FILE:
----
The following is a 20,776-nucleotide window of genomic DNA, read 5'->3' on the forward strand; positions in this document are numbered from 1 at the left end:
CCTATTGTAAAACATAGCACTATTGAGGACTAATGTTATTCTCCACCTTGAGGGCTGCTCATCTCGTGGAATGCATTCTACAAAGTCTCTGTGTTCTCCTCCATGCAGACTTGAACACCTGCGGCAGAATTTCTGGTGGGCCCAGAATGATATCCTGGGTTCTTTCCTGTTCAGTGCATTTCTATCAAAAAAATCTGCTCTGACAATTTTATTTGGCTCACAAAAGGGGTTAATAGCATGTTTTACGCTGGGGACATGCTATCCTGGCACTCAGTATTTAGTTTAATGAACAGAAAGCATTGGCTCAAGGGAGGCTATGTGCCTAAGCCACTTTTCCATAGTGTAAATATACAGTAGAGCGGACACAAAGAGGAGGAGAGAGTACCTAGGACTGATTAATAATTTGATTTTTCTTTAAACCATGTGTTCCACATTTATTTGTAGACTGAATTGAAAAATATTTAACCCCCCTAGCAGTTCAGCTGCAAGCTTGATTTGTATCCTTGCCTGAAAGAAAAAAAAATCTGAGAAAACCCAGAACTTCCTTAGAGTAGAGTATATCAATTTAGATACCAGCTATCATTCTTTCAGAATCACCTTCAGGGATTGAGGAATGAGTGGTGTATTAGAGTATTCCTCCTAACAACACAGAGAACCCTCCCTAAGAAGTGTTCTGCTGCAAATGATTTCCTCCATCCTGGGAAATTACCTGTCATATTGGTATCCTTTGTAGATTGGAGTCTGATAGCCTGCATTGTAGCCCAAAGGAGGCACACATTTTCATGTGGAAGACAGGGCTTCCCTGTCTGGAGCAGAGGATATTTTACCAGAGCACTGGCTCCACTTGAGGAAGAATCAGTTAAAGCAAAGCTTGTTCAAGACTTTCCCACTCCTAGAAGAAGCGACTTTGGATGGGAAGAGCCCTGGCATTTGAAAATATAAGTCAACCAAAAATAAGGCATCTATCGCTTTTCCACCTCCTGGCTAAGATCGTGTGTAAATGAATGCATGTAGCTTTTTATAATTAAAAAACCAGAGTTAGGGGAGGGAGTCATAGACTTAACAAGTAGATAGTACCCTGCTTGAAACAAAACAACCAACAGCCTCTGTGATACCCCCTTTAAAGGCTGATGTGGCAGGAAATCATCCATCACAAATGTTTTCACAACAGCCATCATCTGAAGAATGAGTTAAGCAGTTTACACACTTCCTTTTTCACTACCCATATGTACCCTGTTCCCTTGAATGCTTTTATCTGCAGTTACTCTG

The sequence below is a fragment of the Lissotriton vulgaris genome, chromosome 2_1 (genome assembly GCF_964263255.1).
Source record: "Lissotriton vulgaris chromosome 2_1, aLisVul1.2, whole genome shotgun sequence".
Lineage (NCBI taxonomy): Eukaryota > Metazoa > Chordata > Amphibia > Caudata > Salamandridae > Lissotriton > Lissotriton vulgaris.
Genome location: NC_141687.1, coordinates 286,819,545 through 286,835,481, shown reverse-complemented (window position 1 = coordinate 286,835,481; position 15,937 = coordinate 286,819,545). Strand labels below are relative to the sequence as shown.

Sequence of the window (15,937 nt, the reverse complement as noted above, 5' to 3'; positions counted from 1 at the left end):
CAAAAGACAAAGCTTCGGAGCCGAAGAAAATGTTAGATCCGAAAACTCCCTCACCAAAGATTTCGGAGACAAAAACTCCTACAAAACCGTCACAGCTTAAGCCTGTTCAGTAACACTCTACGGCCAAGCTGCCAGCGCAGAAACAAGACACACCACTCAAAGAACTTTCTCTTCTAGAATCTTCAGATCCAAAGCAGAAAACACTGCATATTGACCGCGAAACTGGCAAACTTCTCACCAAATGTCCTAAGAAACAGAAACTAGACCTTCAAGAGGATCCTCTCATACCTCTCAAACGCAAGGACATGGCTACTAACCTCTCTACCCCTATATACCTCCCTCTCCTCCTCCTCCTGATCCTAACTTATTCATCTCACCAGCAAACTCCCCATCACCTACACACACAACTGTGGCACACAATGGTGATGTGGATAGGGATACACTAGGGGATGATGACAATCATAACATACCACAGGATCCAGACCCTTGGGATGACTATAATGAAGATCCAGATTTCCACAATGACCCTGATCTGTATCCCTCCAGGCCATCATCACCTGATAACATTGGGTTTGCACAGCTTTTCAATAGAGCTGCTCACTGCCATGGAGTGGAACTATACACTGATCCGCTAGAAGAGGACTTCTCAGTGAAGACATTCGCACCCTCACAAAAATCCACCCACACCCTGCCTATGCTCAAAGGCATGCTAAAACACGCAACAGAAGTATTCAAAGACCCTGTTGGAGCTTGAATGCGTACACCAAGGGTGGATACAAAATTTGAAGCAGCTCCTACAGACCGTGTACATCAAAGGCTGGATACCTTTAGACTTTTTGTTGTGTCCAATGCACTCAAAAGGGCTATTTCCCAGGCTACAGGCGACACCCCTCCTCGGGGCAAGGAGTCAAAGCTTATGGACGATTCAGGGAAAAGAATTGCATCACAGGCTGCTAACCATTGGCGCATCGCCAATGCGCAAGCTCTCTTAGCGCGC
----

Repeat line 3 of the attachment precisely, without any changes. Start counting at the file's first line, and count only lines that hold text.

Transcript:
The sequence below is a fragment of the Lissotriton vulgaris genome, chromosome 2_1 (genome assembly GCF_964263255.1).